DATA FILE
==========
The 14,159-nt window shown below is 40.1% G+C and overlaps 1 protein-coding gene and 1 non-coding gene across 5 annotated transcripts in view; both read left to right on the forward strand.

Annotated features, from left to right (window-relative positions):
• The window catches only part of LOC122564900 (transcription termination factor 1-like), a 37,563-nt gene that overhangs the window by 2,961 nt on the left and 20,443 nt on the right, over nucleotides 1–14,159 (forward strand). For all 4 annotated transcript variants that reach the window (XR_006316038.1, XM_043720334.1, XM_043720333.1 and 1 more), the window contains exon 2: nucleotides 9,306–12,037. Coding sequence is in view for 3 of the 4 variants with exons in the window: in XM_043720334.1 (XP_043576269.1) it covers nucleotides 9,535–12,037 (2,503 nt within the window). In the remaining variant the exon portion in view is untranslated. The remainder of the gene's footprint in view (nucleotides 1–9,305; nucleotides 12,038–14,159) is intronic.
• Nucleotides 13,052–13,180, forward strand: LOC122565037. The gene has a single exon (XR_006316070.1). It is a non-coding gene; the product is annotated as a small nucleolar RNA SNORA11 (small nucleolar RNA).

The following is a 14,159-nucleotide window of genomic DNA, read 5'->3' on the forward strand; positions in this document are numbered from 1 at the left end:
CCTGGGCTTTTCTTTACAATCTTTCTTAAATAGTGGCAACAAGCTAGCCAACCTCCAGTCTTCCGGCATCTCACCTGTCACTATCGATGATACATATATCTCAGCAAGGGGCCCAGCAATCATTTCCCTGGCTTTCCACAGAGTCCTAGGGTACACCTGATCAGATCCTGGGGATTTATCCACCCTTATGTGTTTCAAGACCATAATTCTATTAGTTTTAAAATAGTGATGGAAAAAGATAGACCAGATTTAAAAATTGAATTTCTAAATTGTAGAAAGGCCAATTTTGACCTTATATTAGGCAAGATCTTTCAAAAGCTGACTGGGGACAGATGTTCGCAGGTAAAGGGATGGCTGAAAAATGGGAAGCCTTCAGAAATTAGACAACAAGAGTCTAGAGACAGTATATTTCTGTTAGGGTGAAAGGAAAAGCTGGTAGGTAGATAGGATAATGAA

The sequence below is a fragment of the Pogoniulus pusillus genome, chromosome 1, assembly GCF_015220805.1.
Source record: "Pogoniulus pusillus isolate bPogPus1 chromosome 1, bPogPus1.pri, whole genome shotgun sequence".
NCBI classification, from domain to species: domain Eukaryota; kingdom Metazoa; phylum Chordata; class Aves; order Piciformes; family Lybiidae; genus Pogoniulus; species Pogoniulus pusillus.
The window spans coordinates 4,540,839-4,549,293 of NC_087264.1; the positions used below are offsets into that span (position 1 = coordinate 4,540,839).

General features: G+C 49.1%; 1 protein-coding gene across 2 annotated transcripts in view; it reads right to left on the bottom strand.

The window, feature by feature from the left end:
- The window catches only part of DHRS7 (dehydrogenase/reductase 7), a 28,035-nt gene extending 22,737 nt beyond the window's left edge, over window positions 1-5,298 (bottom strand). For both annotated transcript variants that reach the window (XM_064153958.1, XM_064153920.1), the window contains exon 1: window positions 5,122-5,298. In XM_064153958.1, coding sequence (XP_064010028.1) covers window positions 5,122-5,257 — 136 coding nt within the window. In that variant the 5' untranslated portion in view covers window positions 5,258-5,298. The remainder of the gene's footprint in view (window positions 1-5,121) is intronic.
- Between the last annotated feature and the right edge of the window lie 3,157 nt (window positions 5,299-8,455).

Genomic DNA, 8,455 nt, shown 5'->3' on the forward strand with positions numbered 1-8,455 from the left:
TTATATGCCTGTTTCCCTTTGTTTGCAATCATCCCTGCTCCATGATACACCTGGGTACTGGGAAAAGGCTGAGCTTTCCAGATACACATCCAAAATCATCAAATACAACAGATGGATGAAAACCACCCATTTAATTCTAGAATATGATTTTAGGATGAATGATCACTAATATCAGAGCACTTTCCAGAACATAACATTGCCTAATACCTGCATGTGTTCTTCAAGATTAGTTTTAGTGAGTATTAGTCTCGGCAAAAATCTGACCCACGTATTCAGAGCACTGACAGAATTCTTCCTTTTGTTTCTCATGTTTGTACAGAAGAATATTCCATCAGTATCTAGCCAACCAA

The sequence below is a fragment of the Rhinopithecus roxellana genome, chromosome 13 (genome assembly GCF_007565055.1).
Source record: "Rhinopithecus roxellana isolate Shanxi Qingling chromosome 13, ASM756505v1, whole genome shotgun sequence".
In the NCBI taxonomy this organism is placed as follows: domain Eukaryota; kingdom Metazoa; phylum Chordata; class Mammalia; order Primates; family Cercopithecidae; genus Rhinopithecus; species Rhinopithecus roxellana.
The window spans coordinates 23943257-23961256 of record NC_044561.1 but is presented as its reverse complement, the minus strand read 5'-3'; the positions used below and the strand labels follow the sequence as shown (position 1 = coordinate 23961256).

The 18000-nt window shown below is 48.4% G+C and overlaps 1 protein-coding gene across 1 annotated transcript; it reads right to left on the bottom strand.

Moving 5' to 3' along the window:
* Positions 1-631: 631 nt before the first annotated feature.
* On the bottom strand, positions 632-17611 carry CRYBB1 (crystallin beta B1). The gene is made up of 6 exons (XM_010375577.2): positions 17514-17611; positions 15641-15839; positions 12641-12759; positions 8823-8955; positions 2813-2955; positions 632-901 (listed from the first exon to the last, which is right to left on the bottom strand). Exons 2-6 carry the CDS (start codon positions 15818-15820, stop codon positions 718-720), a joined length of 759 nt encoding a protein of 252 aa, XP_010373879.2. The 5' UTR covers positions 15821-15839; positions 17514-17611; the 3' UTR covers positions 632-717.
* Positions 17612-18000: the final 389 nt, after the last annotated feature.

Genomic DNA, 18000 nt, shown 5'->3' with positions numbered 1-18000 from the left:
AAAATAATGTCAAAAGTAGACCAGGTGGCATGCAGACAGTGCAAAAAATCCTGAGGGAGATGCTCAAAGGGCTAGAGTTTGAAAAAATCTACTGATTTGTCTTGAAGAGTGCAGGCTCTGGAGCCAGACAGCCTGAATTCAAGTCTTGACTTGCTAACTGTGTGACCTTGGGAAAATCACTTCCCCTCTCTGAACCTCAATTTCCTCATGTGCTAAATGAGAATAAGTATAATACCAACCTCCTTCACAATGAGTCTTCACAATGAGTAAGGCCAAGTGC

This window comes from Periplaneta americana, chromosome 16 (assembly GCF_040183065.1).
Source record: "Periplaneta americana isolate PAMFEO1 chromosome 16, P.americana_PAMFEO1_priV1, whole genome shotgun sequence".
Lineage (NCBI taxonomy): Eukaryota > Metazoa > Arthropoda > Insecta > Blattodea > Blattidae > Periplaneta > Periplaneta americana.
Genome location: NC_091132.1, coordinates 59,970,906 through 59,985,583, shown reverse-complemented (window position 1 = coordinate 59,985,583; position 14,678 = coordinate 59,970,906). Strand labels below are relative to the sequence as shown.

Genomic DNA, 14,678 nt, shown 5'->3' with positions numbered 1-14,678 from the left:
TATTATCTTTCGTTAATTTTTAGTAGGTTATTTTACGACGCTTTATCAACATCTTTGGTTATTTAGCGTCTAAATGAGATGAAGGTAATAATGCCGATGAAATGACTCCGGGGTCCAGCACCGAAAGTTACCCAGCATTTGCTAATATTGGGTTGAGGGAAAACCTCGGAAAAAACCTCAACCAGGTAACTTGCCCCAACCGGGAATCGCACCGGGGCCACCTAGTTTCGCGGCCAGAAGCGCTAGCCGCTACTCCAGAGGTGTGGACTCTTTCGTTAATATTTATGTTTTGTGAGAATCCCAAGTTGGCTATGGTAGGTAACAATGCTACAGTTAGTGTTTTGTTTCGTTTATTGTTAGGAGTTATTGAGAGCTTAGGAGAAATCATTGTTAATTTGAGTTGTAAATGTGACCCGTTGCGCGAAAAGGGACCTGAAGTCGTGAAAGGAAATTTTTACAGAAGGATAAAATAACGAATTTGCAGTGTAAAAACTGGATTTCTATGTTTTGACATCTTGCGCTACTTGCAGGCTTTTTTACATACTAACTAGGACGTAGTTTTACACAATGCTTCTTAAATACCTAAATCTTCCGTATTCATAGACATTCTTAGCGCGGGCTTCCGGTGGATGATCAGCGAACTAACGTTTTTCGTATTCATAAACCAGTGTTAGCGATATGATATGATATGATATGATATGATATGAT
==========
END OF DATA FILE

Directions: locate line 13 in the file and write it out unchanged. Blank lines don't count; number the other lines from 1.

- The window catches only part of DHRS7 (dehydrogenase/reductase 7), a 28,035-nt gene extending 22,737 nt beyond the window's left edge, over window positions 1-5,298 (bottom strand). For both annotated transcript variants that reach the window (XM_064153958.1, XM_064153920.1), the window contains exon 1: window positions 5,122-5,298. In XM_064153958.1, coding sequence (XP_064010028.1) covers window positions 5,122-5,257 — 136 coding nt within the window. In that variant the 5' untranslated portion in view covers window positions 5,258-5,298. The remainder of the gene's footprint in view (window positions 1-5,121) is intronic.